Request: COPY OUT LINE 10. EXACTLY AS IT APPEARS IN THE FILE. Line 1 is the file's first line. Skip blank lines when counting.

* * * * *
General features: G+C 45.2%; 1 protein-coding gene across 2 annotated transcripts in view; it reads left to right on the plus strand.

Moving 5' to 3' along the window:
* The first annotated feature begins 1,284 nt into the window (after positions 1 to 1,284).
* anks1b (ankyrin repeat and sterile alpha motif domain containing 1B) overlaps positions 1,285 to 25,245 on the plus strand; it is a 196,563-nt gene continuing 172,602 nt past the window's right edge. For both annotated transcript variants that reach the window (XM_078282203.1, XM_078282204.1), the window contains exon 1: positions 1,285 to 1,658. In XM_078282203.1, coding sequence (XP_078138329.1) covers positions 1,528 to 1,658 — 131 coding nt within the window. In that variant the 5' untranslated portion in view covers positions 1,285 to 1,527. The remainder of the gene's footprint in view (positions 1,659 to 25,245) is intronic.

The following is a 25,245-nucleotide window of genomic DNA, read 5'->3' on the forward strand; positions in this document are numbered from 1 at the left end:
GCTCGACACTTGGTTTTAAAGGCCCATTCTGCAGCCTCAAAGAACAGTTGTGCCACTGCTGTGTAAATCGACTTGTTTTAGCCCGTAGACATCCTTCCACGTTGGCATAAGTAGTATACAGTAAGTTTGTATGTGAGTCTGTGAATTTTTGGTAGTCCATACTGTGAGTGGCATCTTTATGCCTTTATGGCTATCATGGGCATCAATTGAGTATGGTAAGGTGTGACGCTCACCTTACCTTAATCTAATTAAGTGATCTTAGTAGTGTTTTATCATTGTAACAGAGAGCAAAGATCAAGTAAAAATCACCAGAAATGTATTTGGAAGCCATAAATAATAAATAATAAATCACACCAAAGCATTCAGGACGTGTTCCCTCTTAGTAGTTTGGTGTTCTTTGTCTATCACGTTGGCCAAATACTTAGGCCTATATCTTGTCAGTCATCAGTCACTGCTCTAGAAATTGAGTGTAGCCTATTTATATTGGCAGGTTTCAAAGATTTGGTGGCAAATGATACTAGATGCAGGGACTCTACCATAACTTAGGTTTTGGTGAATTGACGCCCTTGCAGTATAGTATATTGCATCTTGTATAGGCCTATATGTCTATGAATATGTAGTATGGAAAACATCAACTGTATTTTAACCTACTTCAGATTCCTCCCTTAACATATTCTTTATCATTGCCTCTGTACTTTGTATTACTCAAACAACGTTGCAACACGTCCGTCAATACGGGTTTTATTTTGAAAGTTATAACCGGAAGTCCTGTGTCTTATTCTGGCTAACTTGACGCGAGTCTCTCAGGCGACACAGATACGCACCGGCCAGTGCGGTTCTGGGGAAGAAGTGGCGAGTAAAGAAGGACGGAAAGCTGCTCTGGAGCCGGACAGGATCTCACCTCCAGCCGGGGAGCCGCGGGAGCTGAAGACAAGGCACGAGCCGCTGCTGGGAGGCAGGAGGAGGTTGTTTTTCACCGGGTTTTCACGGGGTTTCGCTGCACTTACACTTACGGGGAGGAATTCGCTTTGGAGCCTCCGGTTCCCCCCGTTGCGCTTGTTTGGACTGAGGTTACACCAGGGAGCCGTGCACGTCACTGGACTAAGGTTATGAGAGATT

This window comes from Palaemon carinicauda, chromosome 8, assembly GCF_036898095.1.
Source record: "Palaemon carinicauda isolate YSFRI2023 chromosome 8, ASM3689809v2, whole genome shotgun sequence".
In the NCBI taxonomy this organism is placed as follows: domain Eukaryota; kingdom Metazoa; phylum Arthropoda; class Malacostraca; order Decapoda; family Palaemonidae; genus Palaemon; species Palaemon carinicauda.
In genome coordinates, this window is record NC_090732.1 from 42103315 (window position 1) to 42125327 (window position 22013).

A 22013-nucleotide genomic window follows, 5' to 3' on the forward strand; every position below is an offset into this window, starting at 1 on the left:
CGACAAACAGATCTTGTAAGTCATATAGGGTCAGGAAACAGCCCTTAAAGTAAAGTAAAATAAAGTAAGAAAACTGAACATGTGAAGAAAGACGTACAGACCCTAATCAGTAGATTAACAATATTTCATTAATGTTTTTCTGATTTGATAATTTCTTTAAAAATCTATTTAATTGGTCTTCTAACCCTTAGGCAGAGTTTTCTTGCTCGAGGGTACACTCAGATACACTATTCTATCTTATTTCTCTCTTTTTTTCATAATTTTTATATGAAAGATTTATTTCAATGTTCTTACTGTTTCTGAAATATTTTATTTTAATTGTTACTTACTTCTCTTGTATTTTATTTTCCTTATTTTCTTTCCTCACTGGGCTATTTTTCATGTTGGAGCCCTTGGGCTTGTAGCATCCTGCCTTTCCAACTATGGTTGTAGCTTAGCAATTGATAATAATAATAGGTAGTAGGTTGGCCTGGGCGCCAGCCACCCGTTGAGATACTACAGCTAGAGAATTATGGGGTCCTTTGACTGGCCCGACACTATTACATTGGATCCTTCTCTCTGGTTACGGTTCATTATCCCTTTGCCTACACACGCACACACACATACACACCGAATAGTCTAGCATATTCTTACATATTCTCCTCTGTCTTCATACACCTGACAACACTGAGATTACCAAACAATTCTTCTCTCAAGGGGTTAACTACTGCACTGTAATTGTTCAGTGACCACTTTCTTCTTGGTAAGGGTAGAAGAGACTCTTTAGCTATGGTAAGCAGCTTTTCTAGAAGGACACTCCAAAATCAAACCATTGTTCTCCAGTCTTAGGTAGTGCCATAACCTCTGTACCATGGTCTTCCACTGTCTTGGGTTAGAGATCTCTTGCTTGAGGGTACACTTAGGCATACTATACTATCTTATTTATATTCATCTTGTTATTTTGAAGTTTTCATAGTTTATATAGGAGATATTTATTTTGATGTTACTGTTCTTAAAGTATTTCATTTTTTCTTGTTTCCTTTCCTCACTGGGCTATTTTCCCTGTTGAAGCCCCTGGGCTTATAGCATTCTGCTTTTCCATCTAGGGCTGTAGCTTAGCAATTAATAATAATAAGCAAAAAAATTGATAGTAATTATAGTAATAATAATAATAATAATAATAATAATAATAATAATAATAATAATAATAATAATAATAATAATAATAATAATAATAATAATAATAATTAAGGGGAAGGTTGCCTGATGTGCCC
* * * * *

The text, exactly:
In genome coordinates, this window is record NC_090732.1 from 42103315 (window position 1) to 42125327 (window position 22013).